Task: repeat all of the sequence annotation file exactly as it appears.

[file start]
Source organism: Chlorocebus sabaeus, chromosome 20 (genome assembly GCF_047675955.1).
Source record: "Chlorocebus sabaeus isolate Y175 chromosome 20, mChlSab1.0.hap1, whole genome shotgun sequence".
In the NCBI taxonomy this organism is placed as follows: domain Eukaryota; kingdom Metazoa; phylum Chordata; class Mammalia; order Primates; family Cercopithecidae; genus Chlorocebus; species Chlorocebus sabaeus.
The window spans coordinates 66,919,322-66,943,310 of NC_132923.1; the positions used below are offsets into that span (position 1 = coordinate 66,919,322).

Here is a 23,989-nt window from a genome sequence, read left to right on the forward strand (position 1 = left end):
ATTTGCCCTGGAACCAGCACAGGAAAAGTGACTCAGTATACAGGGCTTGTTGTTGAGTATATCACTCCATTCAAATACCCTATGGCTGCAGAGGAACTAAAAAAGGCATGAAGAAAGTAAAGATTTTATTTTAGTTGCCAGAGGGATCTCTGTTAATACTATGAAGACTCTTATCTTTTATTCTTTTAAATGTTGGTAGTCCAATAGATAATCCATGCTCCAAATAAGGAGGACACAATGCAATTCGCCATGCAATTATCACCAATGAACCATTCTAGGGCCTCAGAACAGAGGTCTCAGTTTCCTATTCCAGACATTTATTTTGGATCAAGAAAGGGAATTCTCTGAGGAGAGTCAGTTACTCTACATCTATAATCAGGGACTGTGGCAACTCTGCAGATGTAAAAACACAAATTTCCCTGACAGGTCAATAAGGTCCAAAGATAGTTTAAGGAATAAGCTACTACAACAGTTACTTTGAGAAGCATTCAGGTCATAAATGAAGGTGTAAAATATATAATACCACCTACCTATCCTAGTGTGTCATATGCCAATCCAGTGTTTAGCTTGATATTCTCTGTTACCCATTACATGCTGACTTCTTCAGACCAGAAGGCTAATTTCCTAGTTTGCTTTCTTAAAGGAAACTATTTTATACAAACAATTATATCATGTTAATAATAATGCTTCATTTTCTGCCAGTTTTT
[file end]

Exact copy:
Source organism: Chlorocebus sabaeus, chromosome 20 (genome assembly GCF_047675955.1).
Source record: "Chlorocebus sabaeus isolate Y175 chromosome 20, mChlSab1.0.hap1, whole genome shotgun sequence".
In the NCBI taxonomy this organism is placed as follows: domain Eukaryota; kingdom Metazoa; phylum Chordata; class Mammalia; order Primates; family Cercopithecidae; genus Chlorocebus; species Chlorocebus sabaeus.
The window spans coordinates 66,919,322-66,943,310 of NC_132923.1; the positions used below are offsets into that span (position 1 = coordinate 66,919,322).

Here is a 23,989-nt window from a genome sequence, read left to right on the forward strand (position 1 = left end):
ATTTGCCCTGGAACCAGCACAGGAAAAGTGACTCAGTATACAGGGCTTGTTGTTGAGTATATCACTCCATTCAAATACCCTATGGCTGCAGAGGAACTAAAAAAGGCATGAAGAAAGTAAAGATTTTATTTTAGTTGCCAGAGGGATCTCTGTTAATACTATGAAGACTCTTATCTTTTATTCTTTTAAATGTTGGTAGTCCAATAGATAATCCATGCTCCAAATAAGGAGGACACAATGCAATTCGCCATGCAATTATCACCAATGAACCATTCTAGGGCCTCAGAACAGAGGTCTCAGTTTCCTATTCCAGACATTTATTTTGGATCAAGAAAGGGAATTCTCTGAGGAGAGTCAGTTACTCTACATCTATAATCAGGGACTGTGGCAACTCTGCAGATGTAAAAACACAAATTTCCCTGACAGGTCAATAAGGTCCAAAGATAGTTTAAGGAATAAGCTACTACAACAGTTACTTTGAGAAGCATTCAGGTCATAAATGAAGGTGTAAAATATATAATACCACCTACCTATCCTAGTGTGTCATATGCCAATCCAGTGTTTAGCTTGATATTCTCTGTTACCCATTACATGCTGACTTCTTCAGACCAGAAGGCTAATTTCCTAGTTTGCTTTCTTAAAGGAAACTATTTTATACAAACAATTATATCATGTTAATAATAATGCTTCATTTTCTGCCAGTTTTT